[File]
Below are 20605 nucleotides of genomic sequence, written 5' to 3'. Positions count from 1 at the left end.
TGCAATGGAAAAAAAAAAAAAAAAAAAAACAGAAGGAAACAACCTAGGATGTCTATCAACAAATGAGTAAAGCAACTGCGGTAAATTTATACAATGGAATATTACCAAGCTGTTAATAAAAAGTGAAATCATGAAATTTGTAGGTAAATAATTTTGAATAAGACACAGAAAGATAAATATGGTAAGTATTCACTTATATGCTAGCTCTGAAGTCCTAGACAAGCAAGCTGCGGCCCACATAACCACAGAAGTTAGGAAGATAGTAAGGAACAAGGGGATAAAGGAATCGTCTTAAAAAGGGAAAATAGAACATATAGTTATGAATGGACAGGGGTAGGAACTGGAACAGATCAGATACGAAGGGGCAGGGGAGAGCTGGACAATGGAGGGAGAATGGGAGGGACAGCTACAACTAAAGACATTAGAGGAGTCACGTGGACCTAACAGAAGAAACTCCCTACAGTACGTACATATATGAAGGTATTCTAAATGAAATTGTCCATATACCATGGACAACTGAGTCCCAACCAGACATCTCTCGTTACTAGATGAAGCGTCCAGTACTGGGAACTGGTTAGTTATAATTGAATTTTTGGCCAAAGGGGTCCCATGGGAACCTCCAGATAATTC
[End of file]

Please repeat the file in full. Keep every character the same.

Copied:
Below are 20605 nucleotides of genomic sequence, written 5' to 3'. Positions count from 1 at the left end.
TGCAATGGAAAAAAAAAAAAAAAAAAAAACAGAAGGAAACAACCTAGGATGTCTATCAACAAATGAGTAAAGCAACTGCGGTAAATTTATACAATGGAATATTACCAAGCTGTTAATAAAAAGTGAAATCATGAAATTTGTAGGTAAATAATTTTGAATAAGACACAGAAAGATAAATATGGTAAGTATTCACTTATATGCTAGCTCTGAAGTCCTAGACAAGCAAGCTGCGGCCCACATAACCACAGAAGTTAGGAAGATAGTAAGGAACAAGGGGATAAAGGAATCGTCTTAAAAAGGGAAAATAGAACATATAGTTATGAATGGACAGGGGTAGGAACTGGAACAGATCAGATACGAAGGGGCAGGGGAGAGCTGGACAATGGAGGGAGAATGGGAGGGACAGCTACAACTAAAGACATTAGAGGAGTCACGTGGACCTAACAGAAGAAACTCCCTACAGTACGTACATATATGAAGGTATTCTAAATGAAATTGTCCATATACCATGGACAACTGAGTCCCAACCAGACATCTCTCGTTACTAGATGAAGCGTCCAGTACTGGGAACTGGTTAGTTATAATTGAATTTTTGGCCAAAGGGGTCCCATGGGAACCTCCAGATAATTC